- Those who were not able to undergo conventional prenatal screening before 14 weeks gestation. In this case, it is still important to have a second trimester fetal ultrasound.
Verifi by Illumina (next generation sequencing): the NIPT of choice at Fertilys
1. The test is simple, accurate, and safe:
- Requires only a maternal blood test (7-10ml)
- Can be done after 10 weeks gestation (8 weeks after conception)
- Detects trisomy 21, 18, and 13
- Can detect, on request, certain sex chromosome anomalies and microdeletions
2. Offers exceptional performance:
- Detection rate (sensitivity) of 99.9% for trisomy 21, 98.3% for trisomy 18, and 98.2% for trisomy 13
- Specificity rate of 99.9% for trisomy 21, 99.9% for trisomy 18, and 99.95% for trisomy 13
3. Offers a very low rate of failure to obtain a result:
- 0,1% (compared to other types of NIPT, which demonstrate a failure rate of 5-6%)
4. Can be used even in twin pregnancies.
5. Offers a short period of delay to issue results:
- 3-5 business days
What are the advantages and disadvantages of NIPT?
As opposed to diagnostic tests such as amniocentesis or chorionic villus sampling, NIPT does not present a risk to your fetus. A simple blood test is needed. A tube of 7-10mL of maternal blood is collected, and the results are generally available quickly, within 5 business days. NIPT can be done early in pregnancy –as early as 10 weeks gestation. It is still recommended that NIPT be done after the conventional first trimester screening test, as the conventional screening result may affect the decision to undergo NIPT.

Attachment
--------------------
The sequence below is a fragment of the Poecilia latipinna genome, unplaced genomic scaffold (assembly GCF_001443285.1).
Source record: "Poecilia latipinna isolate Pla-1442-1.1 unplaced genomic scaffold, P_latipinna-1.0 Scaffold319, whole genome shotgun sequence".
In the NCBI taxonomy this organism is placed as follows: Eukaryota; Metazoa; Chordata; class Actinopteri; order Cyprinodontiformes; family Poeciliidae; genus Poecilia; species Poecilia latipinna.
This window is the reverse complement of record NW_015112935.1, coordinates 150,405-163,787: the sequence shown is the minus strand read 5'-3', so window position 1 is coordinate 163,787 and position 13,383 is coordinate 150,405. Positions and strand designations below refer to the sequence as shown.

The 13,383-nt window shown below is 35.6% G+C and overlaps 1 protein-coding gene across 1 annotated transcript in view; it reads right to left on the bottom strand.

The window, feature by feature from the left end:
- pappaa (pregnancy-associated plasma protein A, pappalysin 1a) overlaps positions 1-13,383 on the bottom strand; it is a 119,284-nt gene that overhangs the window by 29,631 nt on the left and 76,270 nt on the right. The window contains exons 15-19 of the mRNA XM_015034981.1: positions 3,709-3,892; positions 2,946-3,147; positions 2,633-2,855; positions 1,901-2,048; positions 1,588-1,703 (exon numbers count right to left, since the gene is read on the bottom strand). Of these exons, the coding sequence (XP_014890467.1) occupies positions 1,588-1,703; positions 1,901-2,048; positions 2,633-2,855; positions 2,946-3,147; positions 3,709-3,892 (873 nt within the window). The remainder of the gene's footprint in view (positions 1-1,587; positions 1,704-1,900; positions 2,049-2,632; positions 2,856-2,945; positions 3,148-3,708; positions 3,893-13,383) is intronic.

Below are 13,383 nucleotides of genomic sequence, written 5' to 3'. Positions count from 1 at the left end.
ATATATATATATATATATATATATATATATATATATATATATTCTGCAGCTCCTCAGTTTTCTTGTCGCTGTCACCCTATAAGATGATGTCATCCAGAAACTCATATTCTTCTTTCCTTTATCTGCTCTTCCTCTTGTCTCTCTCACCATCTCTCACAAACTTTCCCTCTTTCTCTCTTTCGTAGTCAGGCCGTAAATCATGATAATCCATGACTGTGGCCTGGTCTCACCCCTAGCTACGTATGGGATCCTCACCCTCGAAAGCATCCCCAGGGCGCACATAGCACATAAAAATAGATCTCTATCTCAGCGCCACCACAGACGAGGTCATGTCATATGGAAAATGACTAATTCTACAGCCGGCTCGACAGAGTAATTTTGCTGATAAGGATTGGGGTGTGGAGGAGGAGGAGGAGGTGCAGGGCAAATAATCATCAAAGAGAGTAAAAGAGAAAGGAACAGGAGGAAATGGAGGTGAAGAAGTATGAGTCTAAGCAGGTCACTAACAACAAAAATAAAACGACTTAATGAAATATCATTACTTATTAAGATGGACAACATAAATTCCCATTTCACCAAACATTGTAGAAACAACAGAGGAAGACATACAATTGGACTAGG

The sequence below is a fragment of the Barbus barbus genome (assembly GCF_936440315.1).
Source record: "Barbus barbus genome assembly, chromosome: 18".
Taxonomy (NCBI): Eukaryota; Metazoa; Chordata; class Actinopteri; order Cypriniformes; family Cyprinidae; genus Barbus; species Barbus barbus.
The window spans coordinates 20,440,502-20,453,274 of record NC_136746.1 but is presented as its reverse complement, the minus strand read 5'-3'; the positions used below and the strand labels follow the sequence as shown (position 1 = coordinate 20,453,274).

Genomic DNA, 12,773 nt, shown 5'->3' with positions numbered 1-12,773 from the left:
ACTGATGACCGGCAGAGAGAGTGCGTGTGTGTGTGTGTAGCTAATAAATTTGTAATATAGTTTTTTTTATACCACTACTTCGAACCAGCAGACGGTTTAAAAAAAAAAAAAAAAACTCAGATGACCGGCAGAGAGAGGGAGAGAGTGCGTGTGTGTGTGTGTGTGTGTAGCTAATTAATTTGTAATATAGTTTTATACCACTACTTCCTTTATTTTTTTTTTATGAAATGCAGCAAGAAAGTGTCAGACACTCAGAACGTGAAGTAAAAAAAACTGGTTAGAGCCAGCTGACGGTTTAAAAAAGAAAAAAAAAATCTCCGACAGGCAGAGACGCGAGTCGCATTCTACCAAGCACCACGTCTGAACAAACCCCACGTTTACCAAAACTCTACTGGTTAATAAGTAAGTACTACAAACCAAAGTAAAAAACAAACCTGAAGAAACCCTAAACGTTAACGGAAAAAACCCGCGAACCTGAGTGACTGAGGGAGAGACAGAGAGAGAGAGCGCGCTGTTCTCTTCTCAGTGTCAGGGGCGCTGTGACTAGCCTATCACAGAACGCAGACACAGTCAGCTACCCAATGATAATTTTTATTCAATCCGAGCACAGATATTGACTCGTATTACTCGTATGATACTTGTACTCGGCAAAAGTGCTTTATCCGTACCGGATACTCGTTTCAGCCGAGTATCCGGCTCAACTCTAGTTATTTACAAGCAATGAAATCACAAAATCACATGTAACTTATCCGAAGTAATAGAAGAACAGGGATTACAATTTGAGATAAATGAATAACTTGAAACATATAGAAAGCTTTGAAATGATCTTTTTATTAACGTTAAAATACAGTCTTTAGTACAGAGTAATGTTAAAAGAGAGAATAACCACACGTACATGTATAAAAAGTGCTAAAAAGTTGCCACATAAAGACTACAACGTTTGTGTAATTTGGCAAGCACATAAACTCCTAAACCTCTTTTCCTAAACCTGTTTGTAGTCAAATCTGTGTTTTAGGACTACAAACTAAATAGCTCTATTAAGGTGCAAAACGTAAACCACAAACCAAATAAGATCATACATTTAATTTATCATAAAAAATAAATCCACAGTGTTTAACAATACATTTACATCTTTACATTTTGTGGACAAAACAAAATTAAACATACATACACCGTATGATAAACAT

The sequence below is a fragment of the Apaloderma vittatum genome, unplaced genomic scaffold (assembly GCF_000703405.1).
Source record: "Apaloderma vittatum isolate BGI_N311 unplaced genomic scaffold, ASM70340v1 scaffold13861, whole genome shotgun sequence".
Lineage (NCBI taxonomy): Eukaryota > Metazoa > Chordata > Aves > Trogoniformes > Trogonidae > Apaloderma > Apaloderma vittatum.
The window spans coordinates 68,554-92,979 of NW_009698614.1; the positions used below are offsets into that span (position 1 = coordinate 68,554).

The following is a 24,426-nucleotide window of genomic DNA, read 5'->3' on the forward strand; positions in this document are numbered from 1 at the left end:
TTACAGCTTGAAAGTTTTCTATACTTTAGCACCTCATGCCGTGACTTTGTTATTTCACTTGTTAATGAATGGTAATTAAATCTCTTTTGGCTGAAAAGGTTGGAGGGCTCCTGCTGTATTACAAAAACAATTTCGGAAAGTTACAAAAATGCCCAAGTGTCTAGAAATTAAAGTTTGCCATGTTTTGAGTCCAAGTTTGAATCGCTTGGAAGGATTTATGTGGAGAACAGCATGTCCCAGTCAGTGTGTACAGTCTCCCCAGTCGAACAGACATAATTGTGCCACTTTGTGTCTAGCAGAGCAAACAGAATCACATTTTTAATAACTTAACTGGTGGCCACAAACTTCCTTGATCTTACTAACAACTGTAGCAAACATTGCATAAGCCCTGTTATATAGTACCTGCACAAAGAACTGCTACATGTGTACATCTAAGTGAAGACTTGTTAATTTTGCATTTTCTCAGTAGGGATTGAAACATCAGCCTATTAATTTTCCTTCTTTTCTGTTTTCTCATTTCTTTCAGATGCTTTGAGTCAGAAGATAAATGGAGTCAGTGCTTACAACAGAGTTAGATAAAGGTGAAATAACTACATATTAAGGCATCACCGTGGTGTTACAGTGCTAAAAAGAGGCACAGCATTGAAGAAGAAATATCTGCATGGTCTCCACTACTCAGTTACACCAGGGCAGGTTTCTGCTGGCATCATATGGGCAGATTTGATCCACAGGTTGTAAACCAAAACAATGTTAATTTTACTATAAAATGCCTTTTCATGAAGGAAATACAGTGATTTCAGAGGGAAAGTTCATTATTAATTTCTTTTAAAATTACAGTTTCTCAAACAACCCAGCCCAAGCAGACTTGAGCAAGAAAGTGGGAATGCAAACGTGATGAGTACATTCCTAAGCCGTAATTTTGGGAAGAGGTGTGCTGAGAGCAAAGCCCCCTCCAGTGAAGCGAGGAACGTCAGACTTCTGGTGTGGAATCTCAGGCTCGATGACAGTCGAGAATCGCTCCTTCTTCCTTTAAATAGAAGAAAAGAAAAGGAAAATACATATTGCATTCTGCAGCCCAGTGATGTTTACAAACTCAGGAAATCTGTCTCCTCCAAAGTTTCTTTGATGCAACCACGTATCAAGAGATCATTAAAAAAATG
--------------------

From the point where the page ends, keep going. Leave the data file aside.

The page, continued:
Although NIPT is superior to conventional prenatal screening, at least for the detection of trisomy 21, there are some disadvantages.
NIPT (unlike conventional prenatal screening) does not allow for the detection of the following conditions:
- Genetic syndromes or aneuploidies other than trisomy 21, 18, and 13;
- Structural fetal malformations such as cardiac anomalies;
- Adverse pregnancy outcomes such as preeclampsia, intrauterine growth restriction, and preterm labour.
NIPT is still considered a screening test rather than a diagnostic test. If the NIPT indicates an increased risk of aneuploidy, an invasive test such as amniocentesis or chorionic villus sampling is still generally required for a final diagnosis.
Even when the NIPT result indicates a low risk of aneuploidy, a fetal chromosomal anomaly can never be completely excluded.
NIPT is presently more costly than conventional prenatal screening.
A first trimester fetal ultrasound is still essential for several reasons: to accurately determine the gestational age, confirm viability of the fetus, diagnose multiple pregnancy, evaluate the fetal anatomy, and if possible examine markers of fetal well-being such as nuchal translucency, the nasal bone, intracranial translucency, blood flow in the ductus venosus and cardiac tricuspid valve, etc.
Our algorithm for prenatal screening below may help guide you in your decision-making.
For a medical consultation about Fetal DNA Test or a prenatal screening, contact FERTILYS now